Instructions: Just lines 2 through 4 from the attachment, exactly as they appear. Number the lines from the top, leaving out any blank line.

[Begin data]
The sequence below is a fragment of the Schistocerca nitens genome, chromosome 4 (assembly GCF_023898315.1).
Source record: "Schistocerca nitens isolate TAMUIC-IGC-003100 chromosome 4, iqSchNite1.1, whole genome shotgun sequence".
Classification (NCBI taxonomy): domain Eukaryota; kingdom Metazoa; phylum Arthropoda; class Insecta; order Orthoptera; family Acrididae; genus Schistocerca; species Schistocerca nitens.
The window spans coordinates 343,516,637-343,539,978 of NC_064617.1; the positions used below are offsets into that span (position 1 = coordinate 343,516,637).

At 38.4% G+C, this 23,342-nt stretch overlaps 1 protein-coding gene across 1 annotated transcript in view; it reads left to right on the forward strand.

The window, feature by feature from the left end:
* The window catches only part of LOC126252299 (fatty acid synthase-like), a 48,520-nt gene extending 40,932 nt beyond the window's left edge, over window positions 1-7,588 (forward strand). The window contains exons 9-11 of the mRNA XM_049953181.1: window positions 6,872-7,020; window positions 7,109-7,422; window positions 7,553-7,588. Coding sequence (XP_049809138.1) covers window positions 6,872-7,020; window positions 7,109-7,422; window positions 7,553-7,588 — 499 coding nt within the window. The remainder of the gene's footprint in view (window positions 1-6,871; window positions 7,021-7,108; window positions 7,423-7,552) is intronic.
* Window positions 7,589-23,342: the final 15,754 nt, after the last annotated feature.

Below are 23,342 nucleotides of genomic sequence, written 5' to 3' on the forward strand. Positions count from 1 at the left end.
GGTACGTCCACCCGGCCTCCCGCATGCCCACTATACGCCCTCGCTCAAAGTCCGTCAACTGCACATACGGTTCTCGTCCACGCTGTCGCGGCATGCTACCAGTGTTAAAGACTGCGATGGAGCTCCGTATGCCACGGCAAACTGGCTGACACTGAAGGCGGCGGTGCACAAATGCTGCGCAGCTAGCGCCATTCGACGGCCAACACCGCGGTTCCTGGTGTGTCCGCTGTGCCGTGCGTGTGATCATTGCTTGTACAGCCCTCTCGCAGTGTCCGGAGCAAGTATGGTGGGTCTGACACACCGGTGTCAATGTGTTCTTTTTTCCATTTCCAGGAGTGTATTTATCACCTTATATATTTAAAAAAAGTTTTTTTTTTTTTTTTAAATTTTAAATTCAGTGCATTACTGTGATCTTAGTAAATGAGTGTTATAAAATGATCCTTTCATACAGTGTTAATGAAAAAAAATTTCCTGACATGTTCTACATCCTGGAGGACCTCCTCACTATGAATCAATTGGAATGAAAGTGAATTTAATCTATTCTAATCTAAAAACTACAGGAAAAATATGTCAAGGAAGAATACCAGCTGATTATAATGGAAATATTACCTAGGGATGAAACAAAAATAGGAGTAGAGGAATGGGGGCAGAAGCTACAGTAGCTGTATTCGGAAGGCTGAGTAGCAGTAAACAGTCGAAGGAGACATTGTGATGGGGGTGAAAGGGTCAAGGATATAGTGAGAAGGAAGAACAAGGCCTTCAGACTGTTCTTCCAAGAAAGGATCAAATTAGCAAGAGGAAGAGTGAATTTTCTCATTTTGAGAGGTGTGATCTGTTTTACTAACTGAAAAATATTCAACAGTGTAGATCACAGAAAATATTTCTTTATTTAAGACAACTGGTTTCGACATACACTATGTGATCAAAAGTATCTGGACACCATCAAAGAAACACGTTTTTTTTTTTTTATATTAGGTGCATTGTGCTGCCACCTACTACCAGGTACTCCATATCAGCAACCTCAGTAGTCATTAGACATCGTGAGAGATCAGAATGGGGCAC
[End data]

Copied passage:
Source record: "Schistocerca nitens isolate TAMUIC-IGC-003100 chromosome 4, iqSchNite1.1, whole genome shotgun sequence".
Classification (NCBI taxonomy): domain Eukaryota; kingdom Metazoa; phylum Arthropoda; class Insecta; order Orthoptera; family Acrididae; genus Schistocerca; species Schistocerca nitens.
The window spans coordinates 343,516,637-343,539,978 of NC_064617.1; the positions used below are offsets into that span (position 1 = coordinate 343,516,637).